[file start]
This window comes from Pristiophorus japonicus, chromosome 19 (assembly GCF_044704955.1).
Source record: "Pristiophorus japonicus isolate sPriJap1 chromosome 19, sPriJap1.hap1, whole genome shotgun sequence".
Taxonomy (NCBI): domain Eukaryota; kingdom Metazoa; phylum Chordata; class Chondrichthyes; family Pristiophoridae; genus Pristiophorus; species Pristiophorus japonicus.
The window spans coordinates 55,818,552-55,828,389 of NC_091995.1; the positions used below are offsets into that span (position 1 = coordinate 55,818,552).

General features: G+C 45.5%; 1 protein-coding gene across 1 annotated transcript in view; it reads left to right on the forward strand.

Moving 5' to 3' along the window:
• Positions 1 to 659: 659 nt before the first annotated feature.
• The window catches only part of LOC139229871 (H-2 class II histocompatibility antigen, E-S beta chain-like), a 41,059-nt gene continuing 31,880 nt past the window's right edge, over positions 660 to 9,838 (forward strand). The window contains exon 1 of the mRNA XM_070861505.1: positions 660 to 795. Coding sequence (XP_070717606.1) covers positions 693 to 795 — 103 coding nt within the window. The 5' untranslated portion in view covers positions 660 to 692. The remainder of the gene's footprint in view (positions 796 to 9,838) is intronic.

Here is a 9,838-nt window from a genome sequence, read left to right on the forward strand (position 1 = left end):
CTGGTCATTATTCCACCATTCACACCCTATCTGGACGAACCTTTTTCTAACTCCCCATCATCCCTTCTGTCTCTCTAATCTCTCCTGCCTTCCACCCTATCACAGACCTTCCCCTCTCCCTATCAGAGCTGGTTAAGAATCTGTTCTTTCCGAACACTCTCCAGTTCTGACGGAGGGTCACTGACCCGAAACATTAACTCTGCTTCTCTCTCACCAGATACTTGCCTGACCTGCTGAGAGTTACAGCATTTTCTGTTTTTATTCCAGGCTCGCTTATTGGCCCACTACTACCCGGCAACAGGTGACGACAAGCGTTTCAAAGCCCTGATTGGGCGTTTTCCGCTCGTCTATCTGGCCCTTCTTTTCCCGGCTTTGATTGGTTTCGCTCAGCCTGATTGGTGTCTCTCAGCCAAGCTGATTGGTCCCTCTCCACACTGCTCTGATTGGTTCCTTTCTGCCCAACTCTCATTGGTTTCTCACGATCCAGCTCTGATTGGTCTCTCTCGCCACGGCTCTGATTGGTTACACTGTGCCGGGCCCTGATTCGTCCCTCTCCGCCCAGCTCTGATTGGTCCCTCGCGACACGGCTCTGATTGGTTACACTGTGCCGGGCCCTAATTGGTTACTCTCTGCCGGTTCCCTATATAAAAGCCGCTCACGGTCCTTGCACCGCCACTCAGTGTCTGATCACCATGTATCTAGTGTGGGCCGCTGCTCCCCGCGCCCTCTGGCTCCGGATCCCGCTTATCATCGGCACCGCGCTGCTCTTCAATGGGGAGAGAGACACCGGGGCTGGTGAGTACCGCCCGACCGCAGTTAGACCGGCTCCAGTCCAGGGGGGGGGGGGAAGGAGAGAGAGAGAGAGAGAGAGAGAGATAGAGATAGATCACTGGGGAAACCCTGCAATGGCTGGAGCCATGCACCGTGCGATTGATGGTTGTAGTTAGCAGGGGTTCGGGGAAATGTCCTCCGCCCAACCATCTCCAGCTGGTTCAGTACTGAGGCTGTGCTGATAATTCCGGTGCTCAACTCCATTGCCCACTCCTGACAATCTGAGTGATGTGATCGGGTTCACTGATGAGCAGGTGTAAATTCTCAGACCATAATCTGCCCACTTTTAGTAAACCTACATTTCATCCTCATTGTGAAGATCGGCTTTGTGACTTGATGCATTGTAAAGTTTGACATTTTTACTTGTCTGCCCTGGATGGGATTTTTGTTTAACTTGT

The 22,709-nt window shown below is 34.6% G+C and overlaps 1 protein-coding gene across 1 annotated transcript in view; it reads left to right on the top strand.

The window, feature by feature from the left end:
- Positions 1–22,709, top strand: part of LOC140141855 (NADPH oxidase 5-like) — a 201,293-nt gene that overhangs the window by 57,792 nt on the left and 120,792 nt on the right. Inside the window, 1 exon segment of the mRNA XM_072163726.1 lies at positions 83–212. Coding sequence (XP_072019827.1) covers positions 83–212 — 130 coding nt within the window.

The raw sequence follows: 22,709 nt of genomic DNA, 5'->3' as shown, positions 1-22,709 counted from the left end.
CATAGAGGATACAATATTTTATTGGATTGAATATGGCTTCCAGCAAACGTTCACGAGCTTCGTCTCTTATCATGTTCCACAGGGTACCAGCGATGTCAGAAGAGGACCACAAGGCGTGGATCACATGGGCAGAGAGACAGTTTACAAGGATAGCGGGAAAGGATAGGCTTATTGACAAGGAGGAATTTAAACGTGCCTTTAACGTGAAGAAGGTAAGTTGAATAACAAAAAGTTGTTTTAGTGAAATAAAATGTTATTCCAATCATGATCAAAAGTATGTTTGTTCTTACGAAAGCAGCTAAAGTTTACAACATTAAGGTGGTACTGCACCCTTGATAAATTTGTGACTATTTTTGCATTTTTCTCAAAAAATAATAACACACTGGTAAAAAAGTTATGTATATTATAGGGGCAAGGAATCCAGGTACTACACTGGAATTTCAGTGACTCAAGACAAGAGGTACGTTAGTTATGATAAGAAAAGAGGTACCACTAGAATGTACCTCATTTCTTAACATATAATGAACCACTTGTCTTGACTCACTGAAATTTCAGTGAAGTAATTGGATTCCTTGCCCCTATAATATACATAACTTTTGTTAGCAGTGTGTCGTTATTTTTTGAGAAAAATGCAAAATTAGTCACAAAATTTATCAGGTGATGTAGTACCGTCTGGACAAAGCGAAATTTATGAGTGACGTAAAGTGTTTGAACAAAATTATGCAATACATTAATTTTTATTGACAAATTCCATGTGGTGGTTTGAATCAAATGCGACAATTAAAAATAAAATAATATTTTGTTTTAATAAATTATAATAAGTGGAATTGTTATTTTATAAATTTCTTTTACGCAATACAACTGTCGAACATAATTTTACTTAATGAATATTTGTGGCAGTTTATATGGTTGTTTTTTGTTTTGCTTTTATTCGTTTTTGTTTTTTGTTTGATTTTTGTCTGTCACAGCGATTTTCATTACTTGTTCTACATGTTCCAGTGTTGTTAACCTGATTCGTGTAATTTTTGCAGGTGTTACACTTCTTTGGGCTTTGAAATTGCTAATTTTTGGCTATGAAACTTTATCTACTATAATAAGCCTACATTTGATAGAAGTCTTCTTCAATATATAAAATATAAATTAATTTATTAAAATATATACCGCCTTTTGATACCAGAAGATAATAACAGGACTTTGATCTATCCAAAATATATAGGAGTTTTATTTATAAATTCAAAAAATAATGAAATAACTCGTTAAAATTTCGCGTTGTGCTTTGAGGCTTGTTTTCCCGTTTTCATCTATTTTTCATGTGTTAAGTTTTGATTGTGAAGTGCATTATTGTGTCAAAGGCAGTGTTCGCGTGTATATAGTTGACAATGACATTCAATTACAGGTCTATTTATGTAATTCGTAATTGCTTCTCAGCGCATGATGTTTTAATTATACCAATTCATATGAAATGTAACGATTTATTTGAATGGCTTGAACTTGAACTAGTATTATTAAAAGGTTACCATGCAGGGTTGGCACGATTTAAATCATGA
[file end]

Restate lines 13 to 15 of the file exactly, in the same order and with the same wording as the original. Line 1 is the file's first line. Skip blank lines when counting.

- Positions 1–22,709, top strand: part of LOC140141855 (NADPH oxidase 5-like) — a 201,293-nt gene that overhangs the window by 57,792 nt on the left and 120,792 nt on the right. Inside the window, 1 exon segment of the mRNA XM_072163726.1 lies at positions 83–212. Coding sequence (XP_072019827.1) covers positions 83–212 — 130 coding nt within the window.

The raw sequence follows: 22,709 nt of genomic DNA, 5'->3' as shown, positions 1-22,709 counted from the left end.
CATAGAGGATACAATATTTTATTGGATTGAATATGGCTTCCAGCAAACGTTCACGAGCTTCGTCTCTTATCATGTTCCACAGGGTACCAGCGATGTCAGAAGAGGACCACAAGGCGTGGATCACATGGGCAGAGAGACAGTTTACAAGGATAGCGGGAAAGGATAGGCTTATTGACAAGGAGGAATTTAAACGTGCCTTTAACGTGAAGAAGGTAAGTTGAATAACAAAAAGTTGTTTTAGTGAAATAAAATGTTATTCCAATCATGATCAAAAGTATGTTTGTTCTTACGAAAGCAGCTAAAGTTTACAACATTAAGGTGGTACTGCACCCTTGATAAATTTGTGACTATTTTTGCATTTTTCTCAAAAAATAATAACACACTGGTAAAAAAGTTATGTATATTATAGGGGCAAGGAATCCAGGTACTACACTGGAATTTCAGTGACTCAAGACAAGAGGTACGTTAGTTATGATAAGAAAAGAGGTACCACTAGAATGTACCTCATTTCTTAACATATAATGAACCACTTGTCTTGACTCACTGAAATTTCAGTGAAGTAATTGGATTCCTTGCCCCTATAATATACATAACTTTTGTTAGCAGTGTGTCGTTATTTTTTGAGAAAAATGCAAAATTAGTCACAAAATTTATCAGGTGATGTAGTACCGTCTGGACAAAGCGAAATTTATGAGTGACGTAAAGTGTTTGAACAAAATTATGCAATACATTAATTTTTATTGACAAATTCCATGTGGTGGTTTGAATCAAATGCGACAATTAAAAATAAAATAATATTTTGTTTTAATAAATTATAATAAGTGGAATTGTTATTTTATAAATTTCTTTTACGCAATACAACTGTCGAACATAATTTTACTTAATGAATATTTGTGGCAGTTTATATGGTTGTTTTTTGTTTTGCTTTTATTCGTTTTTGTTTTTTGTTTGATTTTTGTCTGTCACAGCGATTTTCATTACTTGTTCTACATGTTCCAGTGTTGTTAACCTGATTCGTGTAATTTTTGCAGGTGTTACACTTCTTTGGGCTTTGAAATTGCTAATTTTTGGCTATGAAACTTTATCTACTATAATAAGCCTACATTTGATAGAAGTCTTCTTCAATATATAAAATATAAATTAATTTATTAAAATATATACCGCCTTTTGATACCAGAAGATAATAACAGGACTTTGATCTATCCAAAATATATAGGAGTTTTATTTATAAATTCAAAAAATAATGAAATAACTCGTTAAAATTTCGCGTTGTGCTTTGAGGCTTGTTTTCCCGTTTTCATCTATTTTTCATGTGTTAAGTTTTGATTGTGAAGTGCATTATTGTGTCAAAGGCAGTGTTCGCGTGTATATAGTTGACAATGACATTCAATTACAGGTCTATTTATGTAATTCGTAATTGCTTCTCAGCGCATGATGTTTTAATTATACCAATTCATATGAAATGTAACGATTTATTTGAATGGCTTGAACTTGAACTAGTATTATTAAAAGGTTACCATGCAGGGTTGGCACGATTTAAATCATGA